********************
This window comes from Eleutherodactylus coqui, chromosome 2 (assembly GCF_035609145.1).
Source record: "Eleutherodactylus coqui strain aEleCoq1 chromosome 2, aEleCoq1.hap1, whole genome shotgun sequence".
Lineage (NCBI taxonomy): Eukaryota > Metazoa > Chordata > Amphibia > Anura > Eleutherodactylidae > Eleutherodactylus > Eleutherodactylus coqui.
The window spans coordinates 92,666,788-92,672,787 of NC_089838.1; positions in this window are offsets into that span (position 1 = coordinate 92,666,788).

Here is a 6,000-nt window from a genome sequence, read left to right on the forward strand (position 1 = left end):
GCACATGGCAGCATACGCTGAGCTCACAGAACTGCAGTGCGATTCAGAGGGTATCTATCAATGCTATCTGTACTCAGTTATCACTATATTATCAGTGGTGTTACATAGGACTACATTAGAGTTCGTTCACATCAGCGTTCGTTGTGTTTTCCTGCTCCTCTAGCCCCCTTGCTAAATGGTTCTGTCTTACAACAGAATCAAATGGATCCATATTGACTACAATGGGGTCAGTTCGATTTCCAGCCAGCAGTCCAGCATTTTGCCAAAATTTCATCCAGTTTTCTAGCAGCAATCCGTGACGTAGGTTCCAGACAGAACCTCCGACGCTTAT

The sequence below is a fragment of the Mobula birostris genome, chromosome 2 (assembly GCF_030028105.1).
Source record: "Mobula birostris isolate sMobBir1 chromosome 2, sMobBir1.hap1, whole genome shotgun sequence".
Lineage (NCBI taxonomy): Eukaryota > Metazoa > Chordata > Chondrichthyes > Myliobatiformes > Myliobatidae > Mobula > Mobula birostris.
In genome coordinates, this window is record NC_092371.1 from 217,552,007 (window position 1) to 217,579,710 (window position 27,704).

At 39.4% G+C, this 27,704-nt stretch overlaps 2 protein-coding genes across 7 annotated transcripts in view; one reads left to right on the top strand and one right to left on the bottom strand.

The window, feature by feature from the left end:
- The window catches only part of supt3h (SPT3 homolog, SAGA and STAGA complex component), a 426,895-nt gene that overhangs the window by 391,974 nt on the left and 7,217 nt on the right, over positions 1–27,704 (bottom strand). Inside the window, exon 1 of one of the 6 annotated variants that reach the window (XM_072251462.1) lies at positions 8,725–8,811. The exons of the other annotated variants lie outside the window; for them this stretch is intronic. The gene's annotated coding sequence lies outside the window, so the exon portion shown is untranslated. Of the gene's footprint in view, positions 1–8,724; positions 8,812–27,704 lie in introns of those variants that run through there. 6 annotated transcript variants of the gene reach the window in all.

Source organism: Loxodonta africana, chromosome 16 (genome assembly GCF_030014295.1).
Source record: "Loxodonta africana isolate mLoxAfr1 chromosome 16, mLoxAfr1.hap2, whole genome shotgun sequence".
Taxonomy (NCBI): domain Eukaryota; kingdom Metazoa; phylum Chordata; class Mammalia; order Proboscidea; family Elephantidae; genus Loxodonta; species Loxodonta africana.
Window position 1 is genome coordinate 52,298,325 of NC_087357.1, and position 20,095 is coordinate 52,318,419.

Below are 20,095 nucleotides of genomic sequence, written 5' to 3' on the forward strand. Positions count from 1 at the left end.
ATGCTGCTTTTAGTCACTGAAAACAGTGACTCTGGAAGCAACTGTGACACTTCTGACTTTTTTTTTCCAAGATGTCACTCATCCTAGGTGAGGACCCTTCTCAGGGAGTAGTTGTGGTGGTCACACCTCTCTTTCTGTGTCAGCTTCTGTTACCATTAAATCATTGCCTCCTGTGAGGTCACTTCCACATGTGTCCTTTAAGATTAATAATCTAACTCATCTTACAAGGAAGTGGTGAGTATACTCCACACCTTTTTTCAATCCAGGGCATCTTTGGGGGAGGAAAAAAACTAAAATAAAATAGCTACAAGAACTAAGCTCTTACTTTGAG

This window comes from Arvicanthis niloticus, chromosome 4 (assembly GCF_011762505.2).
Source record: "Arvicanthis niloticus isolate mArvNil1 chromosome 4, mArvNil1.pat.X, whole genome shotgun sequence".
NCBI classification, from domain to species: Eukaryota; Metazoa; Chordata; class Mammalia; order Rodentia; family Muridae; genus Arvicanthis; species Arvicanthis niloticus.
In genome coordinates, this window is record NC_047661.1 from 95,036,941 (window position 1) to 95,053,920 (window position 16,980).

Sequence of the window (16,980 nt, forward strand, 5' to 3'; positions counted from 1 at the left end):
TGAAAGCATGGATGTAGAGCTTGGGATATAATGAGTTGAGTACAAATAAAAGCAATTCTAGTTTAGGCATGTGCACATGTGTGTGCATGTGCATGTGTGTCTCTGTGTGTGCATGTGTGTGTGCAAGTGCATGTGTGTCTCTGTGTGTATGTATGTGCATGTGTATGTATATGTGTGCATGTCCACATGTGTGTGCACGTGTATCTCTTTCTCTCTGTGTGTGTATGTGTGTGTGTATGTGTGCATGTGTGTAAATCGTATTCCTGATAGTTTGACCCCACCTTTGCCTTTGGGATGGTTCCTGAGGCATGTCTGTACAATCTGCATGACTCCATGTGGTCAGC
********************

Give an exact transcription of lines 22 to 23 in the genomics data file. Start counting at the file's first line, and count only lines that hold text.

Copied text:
NCBI classification, from domain to species: Eukaryota; Metazoa; Chordata; class Mammalia; order Rodentia; family Muridae; genus Arvicanthis; species Arvicanthis niloticus.
In genome coordinates, this window is record NC_047661.1 from 95,036,941 (window position 1) to 95,053,920 (window position 16,980).